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City wins another round in revenue caps lawsuit

In the ongoing battle over revenue cap referenda, the city scored a victory in the courts yesterday.

Anti-tax activist Bruce Hotze lost a legal battle with the city on Thursday, but said he will continue to fight for a cap on all city revenues.

The cap was Proposition 2, which voters passed in 2004. The city has not enforced it, because voters also passed another cap mechanism by a wider margin. That cap, Proposition 1, is not as restrictive.

“I’m mad as a hornet that the appellate court has sent this back to the lower court on a technicality,” said Hotze, a local businessman and limited-government activist. “We’re going to take this all the way to the Supreme Court if we have to.”

The “technicality” is Hotze’s right to sue, known as “standing.” The 14th Court of Appeals ruled Thursday that Hotze and his group had no standing to bring the suit, and sent it back to district court to give him one more chance to claim standing on different grounds.

“We are gratified to have prevailed in the Court of Appeals,” Mayor Bill White said in a statement. “We respect those who have fought for tax limits for years,” he added.

The judgment affirmed the city’s decision to use Proposition 1 instead of Proposition 2, even though both were approved by voters, said Scott Atlas, the city’s outside counsel.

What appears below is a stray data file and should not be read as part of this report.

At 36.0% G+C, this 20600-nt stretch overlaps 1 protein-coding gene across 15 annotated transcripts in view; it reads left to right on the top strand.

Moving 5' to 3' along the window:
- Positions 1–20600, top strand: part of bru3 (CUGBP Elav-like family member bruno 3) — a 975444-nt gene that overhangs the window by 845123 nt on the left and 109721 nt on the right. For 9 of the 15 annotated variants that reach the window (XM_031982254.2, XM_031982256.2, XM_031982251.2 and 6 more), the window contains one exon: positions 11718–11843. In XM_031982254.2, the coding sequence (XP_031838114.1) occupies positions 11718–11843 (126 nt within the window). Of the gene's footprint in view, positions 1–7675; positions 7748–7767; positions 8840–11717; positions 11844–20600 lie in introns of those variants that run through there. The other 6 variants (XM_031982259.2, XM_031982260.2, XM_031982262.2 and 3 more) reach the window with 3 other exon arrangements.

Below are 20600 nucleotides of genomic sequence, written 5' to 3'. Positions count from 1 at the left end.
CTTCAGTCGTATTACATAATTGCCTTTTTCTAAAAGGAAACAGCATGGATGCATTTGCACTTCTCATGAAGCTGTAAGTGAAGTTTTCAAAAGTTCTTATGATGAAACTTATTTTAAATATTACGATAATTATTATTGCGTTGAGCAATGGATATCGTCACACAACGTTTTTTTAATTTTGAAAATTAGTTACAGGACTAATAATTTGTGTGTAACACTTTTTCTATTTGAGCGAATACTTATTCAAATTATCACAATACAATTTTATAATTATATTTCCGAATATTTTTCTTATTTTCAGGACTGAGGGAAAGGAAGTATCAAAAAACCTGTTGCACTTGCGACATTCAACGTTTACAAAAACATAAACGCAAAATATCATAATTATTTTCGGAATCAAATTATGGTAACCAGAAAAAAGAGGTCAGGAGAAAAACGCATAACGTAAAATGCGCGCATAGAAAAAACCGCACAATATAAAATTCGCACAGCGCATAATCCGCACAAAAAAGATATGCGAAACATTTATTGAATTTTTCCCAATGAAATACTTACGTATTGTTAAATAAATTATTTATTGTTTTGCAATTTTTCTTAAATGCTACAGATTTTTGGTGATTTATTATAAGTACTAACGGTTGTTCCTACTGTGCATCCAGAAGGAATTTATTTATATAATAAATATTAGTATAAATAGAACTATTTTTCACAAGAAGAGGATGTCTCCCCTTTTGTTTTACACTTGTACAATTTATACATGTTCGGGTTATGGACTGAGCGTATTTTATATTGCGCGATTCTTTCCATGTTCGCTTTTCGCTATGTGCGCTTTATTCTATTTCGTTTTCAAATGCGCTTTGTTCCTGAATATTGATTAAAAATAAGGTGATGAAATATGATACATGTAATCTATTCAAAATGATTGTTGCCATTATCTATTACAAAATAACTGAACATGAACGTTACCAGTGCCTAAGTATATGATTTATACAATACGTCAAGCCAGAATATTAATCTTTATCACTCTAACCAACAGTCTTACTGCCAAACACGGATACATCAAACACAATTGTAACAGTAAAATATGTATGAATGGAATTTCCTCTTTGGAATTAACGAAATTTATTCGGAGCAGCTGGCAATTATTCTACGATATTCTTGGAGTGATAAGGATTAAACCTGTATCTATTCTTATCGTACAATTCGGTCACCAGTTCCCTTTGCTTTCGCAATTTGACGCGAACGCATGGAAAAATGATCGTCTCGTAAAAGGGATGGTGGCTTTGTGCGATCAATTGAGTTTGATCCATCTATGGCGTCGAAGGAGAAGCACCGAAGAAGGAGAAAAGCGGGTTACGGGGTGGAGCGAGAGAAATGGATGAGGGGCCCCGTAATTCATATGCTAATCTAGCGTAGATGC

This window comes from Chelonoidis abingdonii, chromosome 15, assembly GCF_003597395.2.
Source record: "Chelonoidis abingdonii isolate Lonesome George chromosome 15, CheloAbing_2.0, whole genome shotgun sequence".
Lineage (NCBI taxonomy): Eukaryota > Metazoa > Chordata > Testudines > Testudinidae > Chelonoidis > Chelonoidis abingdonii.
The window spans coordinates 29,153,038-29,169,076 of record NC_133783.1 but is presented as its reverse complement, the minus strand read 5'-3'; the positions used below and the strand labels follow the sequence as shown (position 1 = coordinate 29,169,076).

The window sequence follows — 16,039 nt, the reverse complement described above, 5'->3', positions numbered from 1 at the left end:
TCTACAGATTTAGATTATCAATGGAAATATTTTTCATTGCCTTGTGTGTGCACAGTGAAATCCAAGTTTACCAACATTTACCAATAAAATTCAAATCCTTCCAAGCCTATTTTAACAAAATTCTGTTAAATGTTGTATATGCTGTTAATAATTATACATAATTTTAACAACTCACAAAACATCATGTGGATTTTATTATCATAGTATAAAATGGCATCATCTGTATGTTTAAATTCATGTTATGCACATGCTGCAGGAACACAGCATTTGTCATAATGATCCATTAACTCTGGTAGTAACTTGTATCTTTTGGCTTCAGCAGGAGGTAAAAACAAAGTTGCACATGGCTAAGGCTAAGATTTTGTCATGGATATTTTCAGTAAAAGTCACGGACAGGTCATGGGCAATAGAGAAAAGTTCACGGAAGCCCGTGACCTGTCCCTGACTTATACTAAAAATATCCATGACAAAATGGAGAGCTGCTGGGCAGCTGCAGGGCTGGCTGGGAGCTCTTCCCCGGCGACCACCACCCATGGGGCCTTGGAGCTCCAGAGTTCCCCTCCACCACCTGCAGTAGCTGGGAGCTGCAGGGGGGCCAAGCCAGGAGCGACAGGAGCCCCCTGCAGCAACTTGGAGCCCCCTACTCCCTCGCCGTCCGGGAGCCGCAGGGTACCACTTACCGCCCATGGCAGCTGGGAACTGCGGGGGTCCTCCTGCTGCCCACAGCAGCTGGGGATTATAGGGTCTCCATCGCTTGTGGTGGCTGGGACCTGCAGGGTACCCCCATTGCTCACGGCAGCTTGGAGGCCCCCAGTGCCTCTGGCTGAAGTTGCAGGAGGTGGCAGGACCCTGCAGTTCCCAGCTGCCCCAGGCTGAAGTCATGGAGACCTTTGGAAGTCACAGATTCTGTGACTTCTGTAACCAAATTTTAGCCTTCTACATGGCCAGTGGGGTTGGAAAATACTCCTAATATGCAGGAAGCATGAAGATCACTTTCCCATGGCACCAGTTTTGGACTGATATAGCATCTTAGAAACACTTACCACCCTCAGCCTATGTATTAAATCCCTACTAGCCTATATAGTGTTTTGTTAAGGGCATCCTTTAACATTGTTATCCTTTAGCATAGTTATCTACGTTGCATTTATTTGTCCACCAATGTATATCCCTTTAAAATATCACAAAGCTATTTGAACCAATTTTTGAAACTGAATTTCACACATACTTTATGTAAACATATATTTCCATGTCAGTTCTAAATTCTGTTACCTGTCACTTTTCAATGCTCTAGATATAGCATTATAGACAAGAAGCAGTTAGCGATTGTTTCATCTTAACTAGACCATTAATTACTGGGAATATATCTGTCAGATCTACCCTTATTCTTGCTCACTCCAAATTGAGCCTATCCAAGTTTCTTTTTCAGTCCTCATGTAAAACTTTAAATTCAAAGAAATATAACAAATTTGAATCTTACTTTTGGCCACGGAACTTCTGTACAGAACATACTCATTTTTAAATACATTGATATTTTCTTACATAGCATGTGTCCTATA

The standing issue is crucial, Atlas said.

“If you give every taxpayer the right to challenge decisions like this that the government makes, you’ll be tied up in courts forever.”

[…]

Hotze’s attorney, Andy Taylor, pointed out that the First Court of Appeals did give Hotze standing on a related lawsuit that forced the mayor to certify the vote on Proposition 2.

“Somebody’s got to have the right to challenge the government,” Taylor said. “He’s been the pioneer taking the arrows from the beginning, and who would have standing if Bruce Hotze doesn’t have standing?”

The court’s opinion is here. This gets a little confusing because there’s more than one lawsuit relating to the revenue caps. As noted in the Houston Politics blog, this decision reversed an earlier district court ruling that said both revenue cap proposals from 2004 must be enforced. Both measures passed, but the city’s preferred Prop 1 had more votes, so it was considered to have precedence over Prop 2. See here, here, here, and here for more background than you probably care about on this. In 2006, there was another referendum (Proposition G) that excluded the city’s enterprise funds, such as airports and convention facilities, from Proposition 2. That passed, there was another lawsuit filed by Hotze, and it too was tossed on grounds of standing. Which, lest I’ve missed something, means that unless Hotze can clear that hurdle in the lower court, this is the end of the line for this particular fight. The wheels do grind slowly sometimes, don’t they?

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